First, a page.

A judge was wrong to use promotional drug company material when deciding to impose the maximum sentence against the West-Liberty Salem High School shooter, a defense attorney argued.
Ely Serna’s attorney, Stephen Hardwick, made the argument Tuesday morning in front of the Ohio Second District Court of Appeals as he seeks to shorten the sentence imposed by Champaign County Common Pleas Judge Nicholas Selvaggio.
“This was contrary to law,” Hardwick said during the hearing at the Champaign County Courthouse.
Serna was convicted of bringing a shotgun to school and opening fire, shooting then-West Liberty-Salem student Logan Cole twice, leaving the teen badly injured. Serna also shot at a teacher and into classrooms during the incident.
He was charged with a number of felonies but pleaded guilty to attempted murder, felonious assault and inducing panic just days before a trial was set to begin. Currently, Serna is serving a sentence of 23½ years in the case. He’s served a little more than 1½ years in jail so far.
Serna did not appear in court on Tuesday. Instead, a group of family members sat behind Hardwick.
Champaign County Prosecutor Kevin Talebi argued to the court in favor of the sentence, saying Selvaggio simply used the material to discuss the drug Vyvanse with the defense’s expert.
“He used the information as a basic building block to question the expert witness,” Talebi said.
The defense said the witness told the court that he was not a psychiatrist and therefore couldn’t talk about the drug properly. The state says while he did say that, there were times in the testimony he opined about what he’s seen in children that take the drug.
Also part of the hearing was whether Selvaggio should have taken Serna’s age more into account before sentencing him the maximum sentence. Hardwick says Ohio law calls for a judge to consider the age of the defendant, while Talebi said Selvaggio did talk about Serna’s age during the sentencing hearing and that Ohio law doesn’t require a judge to sentence a suspect soley based on age.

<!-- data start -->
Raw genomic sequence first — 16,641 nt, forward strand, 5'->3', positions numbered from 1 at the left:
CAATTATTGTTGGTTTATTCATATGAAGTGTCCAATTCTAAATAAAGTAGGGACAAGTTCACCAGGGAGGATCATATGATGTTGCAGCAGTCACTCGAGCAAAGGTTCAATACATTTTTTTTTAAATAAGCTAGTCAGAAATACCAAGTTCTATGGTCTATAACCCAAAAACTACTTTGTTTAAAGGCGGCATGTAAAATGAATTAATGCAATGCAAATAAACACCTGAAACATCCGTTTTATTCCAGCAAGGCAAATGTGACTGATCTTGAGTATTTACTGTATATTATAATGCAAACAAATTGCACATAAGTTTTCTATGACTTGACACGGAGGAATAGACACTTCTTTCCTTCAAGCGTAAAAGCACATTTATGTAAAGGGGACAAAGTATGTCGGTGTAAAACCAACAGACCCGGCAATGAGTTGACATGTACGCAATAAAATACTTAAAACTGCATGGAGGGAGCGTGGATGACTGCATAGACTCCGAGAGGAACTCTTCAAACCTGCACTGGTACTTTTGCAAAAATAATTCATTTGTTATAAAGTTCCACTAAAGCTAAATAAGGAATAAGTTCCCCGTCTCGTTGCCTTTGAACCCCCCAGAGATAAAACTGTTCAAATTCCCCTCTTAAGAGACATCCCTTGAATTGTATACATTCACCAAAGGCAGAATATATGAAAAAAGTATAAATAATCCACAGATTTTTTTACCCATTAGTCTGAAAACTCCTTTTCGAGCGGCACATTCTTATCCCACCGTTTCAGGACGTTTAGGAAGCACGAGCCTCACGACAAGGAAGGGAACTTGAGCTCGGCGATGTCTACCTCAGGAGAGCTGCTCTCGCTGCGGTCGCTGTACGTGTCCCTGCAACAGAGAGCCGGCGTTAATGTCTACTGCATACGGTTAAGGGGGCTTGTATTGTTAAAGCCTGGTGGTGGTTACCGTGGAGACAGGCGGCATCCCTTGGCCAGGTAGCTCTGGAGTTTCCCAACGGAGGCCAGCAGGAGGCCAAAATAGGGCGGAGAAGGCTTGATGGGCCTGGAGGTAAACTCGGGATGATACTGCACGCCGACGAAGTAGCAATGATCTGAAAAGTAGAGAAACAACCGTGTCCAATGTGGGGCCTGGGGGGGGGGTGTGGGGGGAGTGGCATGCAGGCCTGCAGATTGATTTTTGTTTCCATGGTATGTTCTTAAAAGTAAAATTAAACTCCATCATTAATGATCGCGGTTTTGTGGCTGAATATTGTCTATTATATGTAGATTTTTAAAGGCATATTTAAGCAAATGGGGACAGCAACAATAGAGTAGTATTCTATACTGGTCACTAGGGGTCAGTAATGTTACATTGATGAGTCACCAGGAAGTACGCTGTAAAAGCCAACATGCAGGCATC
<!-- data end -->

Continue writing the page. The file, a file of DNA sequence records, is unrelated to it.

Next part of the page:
The hearings were conducted in front of Judge Jeffery Welbaum, Judge Michael Hall and Judge Michael Tucker. The three questioned each attorney about their stance. At one point, the defense was asked if Selvaggio didn’t mention the drug, would the sentence still have been legally imposed.
Hardwick said he believes it would be, but the court should consider that the judge did use the drug’s promotional material and therefore should overturn the sentence.
The state has argued in court documents that Serna got a fair hearing and a fair sentence considering the seriousness of the crime.
“With regard to more serious factors, the trial court found that the victims closest to the shooting incident includes 398 middle school and high school-aged children, 168 of whom felt compelled to break and exit through classroom windows to nearby parking lots, ball fields, and muddy farm fields to escape harm’s way,” the response says. “In a separately attached wing of the school, elementary-aged children were hiding in classrooms behind barricaded doors arming themselves with staplers, scissors, and sharpened pencils while shielding their vital organs with heavy books…”
It is unclear when a ruling might be issued by the second district court.